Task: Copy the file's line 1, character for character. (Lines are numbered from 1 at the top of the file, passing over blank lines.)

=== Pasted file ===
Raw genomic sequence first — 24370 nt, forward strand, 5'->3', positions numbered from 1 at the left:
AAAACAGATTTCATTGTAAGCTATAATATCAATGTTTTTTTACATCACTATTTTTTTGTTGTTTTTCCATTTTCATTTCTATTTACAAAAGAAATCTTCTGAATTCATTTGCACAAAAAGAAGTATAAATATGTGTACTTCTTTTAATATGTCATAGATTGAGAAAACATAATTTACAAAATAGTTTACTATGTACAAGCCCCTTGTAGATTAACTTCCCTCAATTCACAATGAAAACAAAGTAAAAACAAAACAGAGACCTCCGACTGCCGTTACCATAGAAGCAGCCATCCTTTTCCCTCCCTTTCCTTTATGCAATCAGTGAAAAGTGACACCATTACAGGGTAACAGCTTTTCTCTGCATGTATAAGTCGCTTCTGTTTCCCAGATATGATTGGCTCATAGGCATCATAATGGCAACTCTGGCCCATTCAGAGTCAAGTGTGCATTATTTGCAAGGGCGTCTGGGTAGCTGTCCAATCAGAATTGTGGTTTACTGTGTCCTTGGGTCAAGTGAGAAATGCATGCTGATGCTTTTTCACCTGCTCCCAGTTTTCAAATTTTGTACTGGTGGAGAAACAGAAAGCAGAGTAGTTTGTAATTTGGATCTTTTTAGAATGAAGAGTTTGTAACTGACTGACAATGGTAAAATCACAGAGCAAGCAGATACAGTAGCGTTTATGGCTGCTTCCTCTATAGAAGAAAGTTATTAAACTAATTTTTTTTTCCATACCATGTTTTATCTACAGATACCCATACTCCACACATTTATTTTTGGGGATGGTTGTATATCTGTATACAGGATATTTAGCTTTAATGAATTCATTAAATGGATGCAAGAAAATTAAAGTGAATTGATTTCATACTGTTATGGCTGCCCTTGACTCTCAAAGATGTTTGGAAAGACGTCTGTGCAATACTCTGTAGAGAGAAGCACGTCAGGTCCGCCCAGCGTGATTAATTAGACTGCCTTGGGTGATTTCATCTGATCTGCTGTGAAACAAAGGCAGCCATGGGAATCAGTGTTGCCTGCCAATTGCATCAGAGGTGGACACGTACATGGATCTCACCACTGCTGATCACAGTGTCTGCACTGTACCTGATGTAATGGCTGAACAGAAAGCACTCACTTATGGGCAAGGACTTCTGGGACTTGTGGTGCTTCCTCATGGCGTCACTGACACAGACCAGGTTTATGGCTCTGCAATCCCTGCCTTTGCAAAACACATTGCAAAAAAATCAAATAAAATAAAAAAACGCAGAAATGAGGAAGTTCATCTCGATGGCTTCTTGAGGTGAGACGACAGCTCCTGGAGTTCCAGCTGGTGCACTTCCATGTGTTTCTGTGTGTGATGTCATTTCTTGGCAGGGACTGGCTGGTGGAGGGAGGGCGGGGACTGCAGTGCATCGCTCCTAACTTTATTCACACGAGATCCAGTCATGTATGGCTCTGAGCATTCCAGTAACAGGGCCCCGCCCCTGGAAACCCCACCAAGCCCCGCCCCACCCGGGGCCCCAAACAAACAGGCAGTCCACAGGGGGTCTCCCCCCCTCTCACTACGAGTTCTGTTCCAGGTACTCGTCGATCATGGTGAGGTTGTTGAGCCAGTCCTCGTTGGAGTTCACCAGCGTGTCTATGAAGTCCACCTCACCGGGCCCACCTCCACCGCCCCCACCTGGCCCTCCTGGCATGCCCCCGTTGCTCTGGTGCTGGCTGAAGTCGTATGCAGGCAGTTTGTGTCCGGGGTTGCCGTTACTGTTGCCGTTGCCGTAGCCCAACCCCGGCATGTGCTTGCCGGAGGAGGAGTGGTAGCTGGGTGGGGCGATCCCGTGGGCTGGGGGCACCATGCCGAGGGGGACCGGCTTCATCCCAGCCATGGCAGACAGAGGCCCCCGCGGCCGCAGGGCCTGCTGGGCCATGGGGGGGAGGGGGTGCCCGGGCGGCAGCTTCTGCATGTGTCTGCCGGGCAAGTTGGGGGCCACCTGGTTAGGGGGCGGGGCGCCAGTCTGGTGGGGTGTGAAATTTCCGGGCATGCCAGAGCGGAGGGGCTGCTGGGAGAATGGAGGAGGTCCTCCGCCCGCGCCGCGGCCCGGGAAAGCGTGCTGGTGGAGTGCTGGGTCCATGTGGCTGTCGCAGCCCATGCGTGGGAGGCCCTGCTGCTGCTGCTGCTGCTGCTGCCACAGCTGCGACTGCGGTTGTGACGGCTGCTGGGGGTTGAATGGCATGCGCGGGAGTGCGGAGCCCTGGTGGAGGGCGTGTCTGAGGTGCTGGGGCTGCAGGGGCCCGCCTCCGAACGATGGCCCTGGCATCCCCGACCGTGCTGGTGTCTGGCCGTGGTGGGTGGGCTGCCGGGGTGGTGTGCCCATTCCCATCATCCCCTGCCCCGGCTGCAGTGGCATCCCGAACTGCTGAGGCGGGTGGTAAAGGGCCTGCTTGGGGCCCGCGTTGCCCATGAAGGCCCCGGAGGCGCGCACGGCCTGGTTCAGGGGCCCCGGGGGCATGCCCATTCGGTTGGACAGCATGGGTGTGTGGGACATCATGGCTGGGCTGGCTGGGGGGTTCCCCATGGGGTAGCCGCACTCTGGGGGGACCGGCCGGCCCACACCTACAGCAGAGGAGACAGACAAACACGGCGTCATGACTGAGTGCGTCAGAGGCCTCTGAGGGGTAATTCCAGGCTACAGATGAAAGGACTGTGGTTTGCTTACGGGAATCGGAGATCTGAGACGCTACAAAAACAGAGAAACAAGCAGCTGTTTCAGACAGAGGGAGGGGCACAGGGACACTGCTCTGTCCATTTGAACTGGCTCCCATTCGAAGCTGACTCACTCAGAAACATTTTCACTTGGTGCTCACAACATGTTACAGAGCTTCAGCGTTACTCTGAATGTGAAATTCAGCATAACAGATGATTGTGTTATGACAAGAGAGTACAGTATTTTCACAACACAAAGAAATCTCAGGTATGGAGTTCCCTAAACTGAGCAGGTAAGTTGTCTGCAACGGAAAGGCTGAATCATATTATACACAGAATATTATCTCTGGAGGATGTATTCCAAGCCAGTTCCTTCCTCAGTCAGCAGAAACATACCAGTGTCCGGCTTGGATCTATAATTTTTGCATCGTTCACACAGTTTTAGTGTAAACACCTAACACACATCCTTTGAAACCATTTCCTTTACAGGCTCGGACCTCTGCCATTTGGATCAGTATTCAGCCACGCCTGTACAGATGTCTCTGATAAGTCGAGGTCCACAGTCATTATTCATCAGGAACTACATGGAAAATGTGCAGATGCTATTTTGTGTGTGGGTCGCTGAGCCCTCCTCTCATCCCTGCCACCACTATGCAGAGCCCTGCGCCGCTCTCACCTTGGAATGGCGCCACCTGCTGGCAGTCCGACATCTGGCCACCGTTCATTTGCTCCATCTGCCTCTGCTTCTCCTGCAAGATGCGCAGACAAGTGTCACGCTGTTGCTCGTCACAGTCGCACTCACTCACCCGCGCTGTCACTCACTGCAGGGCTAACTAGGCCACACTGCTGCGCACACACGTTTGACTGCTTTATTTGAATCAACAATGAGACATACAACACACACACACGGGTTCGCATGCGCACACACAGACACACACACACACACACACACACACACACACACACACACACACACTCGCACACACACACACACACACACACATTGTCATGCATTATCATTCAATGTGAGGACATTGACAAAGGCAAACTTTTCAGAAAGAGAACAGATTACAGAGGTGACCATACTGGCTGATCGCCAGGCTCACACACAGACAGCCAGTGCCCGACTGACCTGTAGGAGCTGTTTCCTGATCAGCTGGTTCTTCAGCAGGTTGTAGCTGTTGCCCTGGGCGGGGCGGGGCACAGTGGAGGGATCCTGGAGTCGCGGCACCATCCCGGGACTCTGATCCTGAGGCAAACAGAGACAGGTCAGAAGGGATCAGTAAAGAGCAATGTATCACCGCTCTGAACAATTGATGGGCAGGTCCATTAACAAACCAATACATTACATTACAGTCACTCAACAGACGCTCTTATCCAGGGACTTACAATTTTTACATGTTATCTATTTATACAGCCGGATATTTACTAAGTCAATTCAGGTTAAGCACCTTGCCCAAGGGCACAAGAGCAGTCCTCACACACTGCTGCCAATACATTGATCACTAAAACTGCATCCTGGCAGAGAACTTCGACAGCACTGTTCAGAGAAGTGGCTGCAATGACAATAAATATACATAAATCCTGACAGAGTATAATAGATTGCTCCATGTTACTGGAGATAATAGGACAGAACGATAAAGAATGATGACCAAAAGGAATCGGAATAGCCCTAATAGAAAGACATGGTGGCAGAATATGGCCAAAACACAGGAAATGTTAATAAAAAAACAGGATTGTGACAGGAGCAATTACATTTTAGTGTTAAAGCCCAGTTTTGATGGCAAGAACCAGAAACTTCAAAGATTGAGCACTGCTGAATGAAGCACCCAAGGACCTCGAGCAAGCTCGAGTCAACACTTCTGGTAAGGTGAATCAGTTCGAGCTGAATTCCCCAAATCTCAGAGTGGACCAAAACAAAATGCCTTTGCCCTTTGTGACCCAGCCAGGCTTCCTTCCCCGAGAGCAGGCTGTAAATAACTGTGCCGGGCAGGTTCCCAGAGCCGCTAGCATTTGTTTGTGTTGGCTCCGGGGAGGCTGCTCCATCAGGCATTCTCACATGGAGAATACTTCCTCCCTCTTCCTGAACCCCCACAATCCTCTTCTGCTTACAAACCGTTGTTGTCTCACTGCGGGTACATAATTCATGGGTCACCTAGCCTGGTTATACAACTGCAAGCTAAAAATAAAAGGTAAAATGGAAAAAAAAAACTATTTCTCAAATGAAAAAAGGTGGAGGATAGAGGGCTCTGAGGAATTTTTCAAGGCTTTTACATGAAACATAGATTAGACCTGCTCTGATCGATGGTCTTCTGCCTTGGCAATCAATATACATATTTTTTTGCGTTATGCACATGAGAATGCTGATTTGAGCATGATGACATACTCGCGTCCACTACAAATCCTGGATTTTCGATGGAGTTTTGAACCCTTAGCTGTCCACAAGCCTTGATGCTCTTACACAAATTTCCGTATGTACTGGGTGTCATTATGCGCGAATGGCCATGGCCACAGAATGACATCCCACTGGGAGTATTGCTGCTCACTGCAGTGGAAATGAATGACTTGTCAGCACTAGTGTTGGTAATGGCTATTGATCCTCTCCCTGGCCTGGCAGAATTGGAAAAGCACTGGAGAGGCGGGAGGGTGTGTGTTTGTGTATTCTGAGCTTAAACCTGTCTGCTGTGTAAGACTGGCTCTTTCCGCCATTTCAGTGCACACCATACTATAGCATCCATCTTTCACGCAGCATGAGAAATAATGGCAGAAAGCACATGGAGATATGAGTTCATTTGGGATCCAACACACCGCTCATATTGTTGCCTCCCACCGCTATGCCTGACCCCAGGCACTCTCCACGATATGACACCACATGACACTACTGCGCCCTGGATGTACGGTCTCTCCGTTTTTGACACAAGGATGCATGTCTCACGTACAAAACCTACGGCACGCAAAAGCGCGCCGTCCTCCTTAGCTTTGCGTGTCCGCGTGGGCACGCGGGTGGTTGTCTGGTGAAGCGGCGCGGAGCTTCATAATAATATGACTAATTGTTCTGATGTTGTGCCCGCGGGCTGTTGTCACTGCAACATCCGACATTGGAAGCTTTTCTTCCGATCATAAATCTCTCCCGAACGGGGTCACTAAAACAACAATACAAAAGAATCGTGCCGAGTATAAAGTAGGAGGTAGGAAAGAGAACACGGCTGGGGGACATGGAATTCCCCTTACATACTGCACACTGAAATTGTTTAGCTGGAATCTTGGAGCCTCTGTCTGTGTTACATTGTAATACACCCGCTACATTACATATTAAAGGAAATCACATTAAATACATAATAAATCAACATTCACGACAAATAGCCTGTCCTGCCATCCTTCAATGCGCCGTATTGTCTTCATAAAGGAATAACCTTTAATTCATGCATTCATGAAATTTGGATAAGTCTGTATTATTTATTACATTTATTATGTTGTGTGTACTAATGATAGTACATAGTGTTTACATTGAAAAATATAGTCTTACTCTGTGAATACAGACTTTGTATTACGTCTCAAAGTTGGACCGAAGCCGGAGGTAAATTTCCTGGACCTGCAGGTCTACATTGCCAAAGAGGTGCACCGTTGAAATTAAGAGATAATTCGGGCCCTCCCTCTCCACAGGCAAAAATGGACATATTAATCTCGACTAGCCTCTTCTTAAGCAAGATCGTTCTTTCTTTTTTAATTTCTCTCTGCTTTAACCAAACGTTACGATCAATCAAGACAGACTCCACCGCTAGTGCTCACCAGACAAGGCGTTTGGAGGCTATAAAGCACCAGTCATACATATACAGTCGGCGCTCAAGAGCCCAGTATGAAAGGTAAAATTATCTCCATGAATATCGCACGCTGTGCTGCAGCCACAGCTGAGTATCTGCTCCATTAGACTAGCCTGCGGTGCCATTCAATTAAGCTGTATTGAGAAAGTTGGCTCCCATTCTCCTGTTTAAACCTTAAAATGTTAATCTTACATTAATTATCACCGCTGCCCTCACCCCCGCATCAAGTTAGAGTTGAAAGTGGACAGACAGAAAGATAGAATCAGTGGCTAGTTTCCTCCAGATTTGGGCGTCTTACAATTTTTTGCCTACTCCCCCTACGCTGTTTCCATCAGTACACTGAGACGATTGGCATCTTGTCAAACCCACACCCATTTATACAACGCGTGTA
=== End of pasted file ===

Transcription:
Raw genomic sequence first — 24370 nt, forward strand, 5'->3', positions numbered from 1 at the left: